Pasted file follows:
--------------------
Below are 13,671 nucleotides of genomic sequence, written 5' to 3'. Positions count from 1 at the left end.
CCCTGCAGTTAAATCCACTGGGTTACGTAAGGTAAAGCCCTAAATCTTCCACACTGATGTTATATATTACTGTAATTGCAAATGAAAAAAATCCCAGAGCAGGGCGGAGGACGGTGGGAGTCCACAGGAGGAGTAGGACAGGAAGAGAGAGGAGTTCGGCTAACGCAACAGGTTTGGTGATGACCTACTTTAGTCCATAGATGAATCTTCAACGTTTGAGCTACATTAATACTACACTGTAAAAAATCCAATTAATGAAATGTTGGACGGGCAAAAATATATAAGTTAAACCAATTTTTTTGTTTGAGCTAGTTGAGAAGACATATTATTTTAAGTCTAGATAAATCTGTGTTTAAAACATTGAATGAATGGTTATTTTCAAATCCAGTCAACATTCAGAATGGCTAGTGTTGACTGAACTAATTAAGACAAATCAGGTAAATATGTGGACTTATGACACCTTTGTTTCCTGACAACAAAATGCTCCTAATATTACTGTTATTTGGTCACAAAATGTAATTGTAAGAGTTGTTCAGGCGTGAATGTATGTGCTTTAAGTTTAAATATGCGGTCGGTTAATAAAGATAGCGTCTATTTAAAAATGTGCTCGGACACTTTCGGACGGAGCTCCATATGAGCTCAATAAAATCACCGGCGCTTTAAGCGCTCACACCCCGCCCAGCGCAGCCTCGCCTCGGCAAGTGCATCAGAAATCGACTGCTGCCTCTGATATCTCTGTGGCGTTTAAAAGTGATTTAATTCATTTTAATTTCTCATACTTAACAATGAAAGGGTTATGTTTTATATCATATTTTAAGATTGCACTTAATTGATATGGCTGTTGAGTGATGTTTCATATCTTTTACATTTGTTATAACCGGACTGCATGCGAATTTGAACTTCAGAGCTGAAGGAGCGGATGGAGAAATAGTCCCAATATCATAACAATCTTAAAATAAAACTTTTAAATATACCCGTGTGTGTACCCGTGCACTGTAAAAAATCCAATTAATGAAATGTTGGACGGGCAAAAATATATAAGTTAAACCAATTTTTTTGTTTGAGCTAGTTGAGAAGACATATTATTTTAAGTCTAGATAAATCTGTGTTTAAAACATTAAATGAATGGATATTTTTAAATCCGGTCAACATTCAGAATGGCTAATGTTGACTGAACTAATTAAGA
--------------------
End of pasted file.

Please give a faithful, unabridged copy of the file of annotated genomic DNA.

Below are 13,671 nucleotides of genomic sequence, written 5' to 3'. Positions count from 1 at the left end.
CCCTGCAGTTAAATCCACTGGGTTACGTAAGGTAAAGCCCTAAATCTTCCACACTGATGTTATATATTACTGTAATTGCAAATGAAAAAAATCCCAGAGCAGGGCGGAGGACGGTGGGAGTCCACAGGAGGAGTAGGACAGGAAGAGAGAGGAGTTCGGCTAACGCAACAGGTTTGGTGATGACCTACTTTAGTCCATAGATGAATCTTCAACGTTTGAGCTACATTAATACTACACTGTAAAAAATCCAATTAATGAAATGTTGGACGGGCAAAAATATATAAGTTAAACCAATTTTTTTGTTTGAGCTAGTTGAGAAGACATATTATTTTAAGTCTAGATAAATCTGTGTTTAAAACATTGAATGAATGGTTATTTTCAAATCCAGTCAACATTCAGAATGGCTAGTGTTGACTGAACTAATTAAGACAAATCAGGTAAATATGTGGACTTATGACACCTTTGTTTCCTGACAACAAAATGCTCCTAATATTACTGTTATTTGGTCACAAAATGTAATTGTAAGAGTTGTTCAGGCGTGAATGTATGTGCTTTAAGTTTAAATATGCGGTCGGTTAATAAAGATAGCGTCTATTTAAAAATGTGCTCGGACACTTTCGGACGGAGCTCCATATGAGCTCAATAAAATCACCGGCGCTTTAAGCGCTCACACCCCGCCCAGCGCAGCCTCGCCTCGGCAAGTGCATCAGAAATCGACTGCTGCCTCTGATATCTCTGTGGCGTTTAAAAGTGATTTAATTCATTTTAATTTCTCATACTTAACAATGAAAGGGTTATGTTTTATATCATATTTTAAGATTGCACTTAATTGATATGGCTGTTGAGTGATGTTTCATATCTTTTACATTTGTTATAACCGGACTGCATGCGAATTTGAACTTCAGAGCTGAAGGAGCGGATGGAGAAATAGTCCCAATATCATAACAATCTTAAAATAAAACTTTTAAATATACCCGTGTGTGTACCCGTGCACTGTAAAAAATCCAATTAATGAAATGTTGGACGGGCAAAAATATATAAGTTAAACCAATTTTTTTGTTTGAGCTAGTTGAGAAGACATATTATTTTAAGTCTAGATAAATCTGTGTTTAAAACATTAAATGAATGGATATTTTTAAATCCGGTCAACATTCAGAATGGCTAATGTTGACTGAACTAATTAAGA